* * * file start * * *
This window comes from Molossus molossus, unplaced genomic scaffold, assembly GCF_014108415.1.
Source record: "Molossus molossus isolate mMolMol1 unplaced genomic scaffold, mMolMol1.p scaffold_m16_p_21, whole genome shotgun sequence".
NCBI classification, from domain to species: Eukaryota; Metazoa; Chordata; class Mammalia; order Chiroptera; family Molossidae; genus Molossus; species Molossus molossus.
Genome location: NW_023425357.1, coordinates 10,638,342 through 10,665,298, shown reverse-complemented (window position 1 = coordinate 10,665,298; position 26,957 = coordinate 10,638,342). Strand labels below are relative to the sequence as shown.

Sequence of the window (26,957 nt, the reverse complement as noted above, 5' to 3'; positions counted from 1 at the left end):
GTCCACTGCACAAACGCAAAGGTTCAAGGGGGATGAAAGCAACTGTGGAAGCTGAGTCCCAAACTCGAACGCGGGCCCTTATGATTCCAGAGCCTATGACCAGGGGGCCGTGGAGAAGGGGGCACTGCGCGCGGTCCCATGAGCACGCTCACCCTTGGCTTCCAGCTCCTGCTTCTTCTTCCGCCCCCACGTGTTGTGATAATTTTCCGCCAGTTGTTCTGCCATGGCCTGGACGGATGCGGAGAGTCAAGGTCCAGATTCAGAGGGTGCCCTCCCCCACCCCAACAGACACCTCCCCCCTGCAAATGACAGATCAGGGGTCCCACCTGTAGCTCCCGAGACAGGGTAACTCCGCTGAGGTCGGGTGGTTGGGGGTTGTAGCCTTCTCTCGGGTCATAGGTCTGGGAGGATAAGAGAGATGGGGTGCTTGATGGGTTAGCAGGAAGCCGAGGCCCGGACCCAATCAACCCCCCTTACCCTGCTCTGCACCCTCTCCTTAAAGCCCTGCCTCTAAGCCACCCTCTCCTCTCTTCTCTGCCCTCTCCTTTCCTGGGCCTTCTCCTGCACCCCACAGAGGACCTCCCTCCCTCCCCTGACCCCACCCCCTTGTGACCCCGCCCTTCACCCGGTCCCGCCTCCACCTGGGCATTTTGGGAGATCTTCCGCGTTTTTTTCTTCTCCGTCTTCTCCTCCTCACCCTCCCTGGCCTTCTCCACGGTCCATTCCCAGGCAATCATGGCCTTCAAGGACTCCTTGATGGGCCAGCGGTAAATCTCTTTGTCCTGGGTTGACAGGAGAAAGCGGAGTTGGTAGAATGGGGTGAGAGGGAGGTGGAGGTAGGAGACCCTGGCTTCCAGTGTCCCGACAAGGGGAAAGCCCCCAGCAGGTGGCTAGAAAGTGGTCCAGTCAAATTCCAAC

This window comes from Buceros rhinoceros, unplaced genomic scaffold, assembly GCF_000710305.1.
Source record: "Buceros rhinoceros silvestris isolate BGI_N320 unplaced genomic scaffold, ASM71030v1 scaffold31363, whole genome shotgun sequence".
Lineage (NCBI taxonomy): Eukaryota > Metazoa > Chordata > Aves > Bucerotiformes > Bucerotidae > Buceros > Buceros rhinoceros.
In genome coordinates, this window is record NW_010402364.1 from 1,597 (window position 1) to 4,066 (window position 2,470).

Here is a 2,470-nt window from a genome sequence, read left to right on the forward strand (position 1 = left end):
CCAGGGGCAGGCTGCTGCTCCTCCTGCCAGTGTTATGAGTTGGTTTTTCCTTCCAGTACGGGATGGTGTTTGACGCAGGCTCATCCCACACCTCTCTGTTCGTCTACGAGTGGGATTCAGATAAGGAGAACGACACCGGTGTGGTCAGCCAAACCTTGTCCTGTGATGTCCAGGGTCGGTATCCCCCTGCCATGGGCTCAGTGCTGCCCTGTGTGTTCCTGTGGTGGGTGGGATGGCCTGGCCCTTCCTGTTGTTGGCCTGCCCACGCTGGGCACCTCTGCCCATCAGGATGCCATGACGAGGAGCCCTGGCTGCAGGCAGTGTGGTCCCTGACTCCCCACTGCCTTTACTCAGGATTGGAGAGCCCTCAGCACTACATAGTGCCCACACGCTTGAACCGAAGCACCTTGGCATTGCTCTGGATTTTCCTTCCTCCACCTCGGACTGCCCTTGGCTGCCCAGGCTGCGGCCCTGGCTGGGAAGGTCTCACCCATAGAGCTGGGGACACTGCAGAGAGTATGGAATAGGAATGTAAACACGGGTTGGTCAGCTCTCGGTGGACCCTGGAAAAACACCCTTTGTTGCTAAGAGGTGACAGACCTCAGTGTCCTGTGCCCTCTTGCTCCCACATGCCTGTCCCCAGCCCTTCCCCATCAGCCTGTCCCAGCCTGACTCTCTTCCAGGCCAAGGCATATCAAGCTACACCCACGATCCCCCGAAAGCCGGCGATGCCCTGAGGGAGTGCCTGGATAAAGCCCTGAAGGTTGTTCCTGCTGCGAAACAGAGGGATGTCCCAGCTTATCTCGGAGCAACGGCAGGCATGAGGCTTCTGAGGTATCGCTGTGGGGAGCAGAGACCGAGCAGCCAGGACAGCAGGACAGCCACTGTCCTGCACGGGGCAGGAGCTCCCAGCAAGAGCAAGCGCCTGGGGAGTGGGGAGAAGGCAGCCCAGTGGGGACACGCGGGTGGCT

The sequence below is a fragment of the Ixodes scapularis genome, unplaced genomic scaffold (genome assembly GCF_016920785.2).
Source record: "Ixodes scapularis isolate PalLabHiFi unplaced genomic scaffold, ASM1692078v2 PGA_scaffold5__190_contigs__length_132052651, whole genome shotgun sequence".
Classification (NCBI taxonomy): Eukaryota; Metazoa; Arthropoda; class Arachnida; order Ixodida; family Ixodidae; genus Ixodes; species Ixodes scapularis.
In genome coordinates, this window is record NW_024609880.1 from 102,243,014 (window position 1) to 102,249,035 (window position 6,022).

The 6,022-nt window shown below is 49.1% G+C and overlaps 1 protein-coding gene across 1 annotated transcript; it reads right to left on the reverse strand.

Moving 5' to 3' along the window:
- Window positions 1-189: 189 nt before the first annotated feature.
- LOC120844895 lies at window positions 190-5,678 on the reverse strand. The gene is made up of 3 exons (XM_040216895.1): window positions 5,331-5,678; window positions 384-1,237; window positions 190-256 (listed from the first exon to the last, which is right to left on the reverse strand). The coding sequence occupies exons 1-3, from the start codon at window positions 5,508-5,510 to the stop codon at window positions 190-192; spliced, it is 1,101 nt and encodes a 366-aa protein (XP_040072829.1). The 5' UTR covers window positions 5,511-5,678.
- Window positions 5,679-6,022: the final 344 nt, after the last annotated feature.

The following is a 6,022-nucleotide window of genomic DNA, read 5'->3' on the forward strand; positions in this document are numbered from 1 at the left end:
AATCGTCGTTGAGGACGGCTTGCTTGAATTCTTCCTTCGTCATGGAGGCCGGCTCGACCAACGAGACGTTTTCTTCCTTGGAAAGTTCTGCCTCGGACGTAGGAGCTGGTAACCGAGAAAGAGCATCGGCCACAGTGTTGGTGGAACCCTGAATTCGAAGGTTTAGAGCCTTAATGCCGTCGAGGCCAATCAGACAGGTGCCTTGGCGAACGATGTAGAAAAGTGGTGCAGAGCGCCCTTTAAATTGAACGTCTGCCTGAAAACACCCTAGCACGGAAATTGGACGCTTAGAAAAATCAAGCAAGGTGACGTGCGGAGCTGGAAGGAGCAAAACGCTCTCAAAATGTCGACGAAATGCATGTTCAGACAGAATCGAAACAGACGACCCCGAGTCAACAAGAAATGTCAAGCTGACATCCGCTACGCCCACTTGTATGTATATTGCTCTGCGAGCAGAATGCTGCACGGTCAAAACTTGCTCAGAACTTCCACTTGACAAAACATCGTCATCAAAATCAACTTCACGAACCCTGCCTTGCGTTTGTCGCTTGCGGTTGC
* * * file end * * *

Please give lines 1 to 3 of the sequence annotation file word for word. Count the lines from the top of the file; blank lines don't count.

This window comes from Molossus molossus, unplaced genomic scaffold, assembly GCF_014108415.1.
Source record: "Molossus molossus isolate mMolMol1 unplaced genomic scaffold, mMolMol1.p scaffold_m16_p_21, whole genome shotgun sequence".
NCBI classification, from domain to species: Eukaryota; Metazoa; Chordata; class Mammalia; order Chiroptera; family Molossidae; genus Molossus; species Molossus molossus.